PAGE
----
New Battery Technology Charges 1000 Times Faster - [Link]
Fritz Weld writes:
Lithium-ion batteries are sensitive to bad treatment. Fire, explosions, and other hazardous condition may occur when you charge the cell below the margin that the manufacturer defines. Modern battery chargers can manage the hazardous conditions and deny operation when illegal situations occur. This fact doesn’t mean, however, that all cells are bad. In most cases, you can replace the discharged battery and increase your device’s lifetime. Figure 1 shows the circuit for testing battery packs.
Simple circuit indicates health of lithium-ion batteries - [Link]
Peter T Miller writes:
Like other simple, single-cell lithium-ion battery chargers, Microchip’s MCP73812 provides no means of indicating the charging status. You can remedy this situation by adding four components (Figure 1). Add one more LED, and you also get a charging-complete indication. This two-LED configuration has the added benefit that one of the LEDs is always on, providing an indication that the charger is powered.
Add charging status to simple lithium-ion charger - [Link]
Testing laptop battery: pinout, SMBus, charge capacity @ KuzyaTech.
As a result of visiting Hamfest, I ended up with a laptop to take apart – a fairly new Toshiba Satellite C675D with a broken screen. It’s not a Hamfest if you don’t bring home something to take apart of course! Today we’ll be testing the battery it came with to see if it’s salvageable.The date code says it was made in 11/2011.
Testing laptop battery: pinout, SMBus, charge capacity - [Link]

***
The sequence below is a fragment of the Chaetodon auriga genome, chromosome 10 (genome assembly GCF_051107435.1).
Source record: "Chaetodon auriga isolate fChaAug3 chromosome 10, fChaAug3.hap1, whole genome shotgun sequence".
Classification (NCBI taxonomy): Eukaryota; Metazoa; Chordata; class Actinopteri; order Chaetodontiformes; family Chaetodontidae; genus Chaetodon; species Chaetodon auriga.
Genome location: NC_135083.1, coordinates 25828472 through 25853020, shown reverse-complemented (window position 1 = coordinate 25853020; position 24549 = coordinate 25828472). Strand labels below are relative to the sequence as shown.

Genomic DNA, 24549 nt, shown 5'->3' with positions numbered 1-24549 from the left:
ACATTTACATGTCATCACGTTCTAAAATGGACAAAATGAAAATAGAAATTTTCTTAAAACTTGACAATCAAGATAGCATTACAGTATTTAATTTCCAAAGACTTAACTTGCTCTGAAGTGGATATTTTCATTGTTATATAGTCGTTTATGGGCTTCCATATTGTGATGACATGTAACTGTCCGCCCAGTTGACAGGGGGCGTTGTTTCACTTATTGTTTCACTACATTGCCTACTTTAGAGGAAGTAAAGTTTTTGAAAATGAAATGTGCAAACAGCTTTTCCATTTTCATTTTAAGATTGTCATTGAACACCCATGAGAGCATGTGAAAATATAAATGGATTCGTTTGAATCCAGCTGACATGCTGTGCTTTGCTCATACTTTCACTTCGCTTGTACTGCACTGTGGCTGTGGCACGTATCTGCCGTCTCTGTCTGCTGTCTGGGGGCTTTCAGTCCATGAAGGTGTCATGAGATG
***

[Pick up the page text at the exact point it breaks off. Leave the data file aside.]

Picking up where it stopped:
The LT3651 enables fast charging of Li-Ion/Polymer batteries by delivering up to 4A of continuous charge current with minimal power loss. This is due to its high efficiency switchmode topology, including on-chip synchronous MOSFETs. Its autonomous operation means no microcontroller is necessary and the device integrates an onboard C/10 or timer charge termination. The LT3651’s programmable input current limit with PowerPathTM control regulates charge current to maintain a constant supply current, preventing the input supply from collapsing.
- Wide Input Voltage Range: Up to 32V (40V Absolute Maximum)
- Programmable Charge Current Up to 4A
- Selectable C/10 or Onboard Timer Termination
- Dynamic Charge Rate Programming/Soft-Start
- Programmable Input Current Limit
LT3651 – Monolithic 4A High Voltage 1 Cell Li-Ion Battery Charger - [Link]
State-of-Charge Measurement for Lithium-Ion Batteries is an advanced task, but can be simplified using specific ICs able to measure accurate SOC of Li-Ion batteries. Stephen Evanczuk writes:
All energy-harvesting-based systems need energy storage for times when the energy cannot be harvested (e.g., at night for solar-powered systems). Rechargeable batteries ‒ known as “secondary” cells to differentiate them from “primary” or single-use cells ‒ are usually specified for this task.
For rechargeable batteries, however, battery management depends on the best possible measurement of what is known as the state-of-charge (SOC) of battery cells. For lithium-ion batteries, the characteristics of Li-ion cells complicate SOC measurement and can challenge engineers looking to maximize Li-ion battery lifetime. To simplify design of Li-ion battery management systems, engineers can leverage a variety of SOC measurement techniques supported in ICs from Atmel, Linear Technology, Maxim Integrated Products, STMicroelectronics, and Texas Instruments.
Advanced ICs Simplify Accurate State-of-Charge Measurement for Lithium-Ion Batteries - [Link]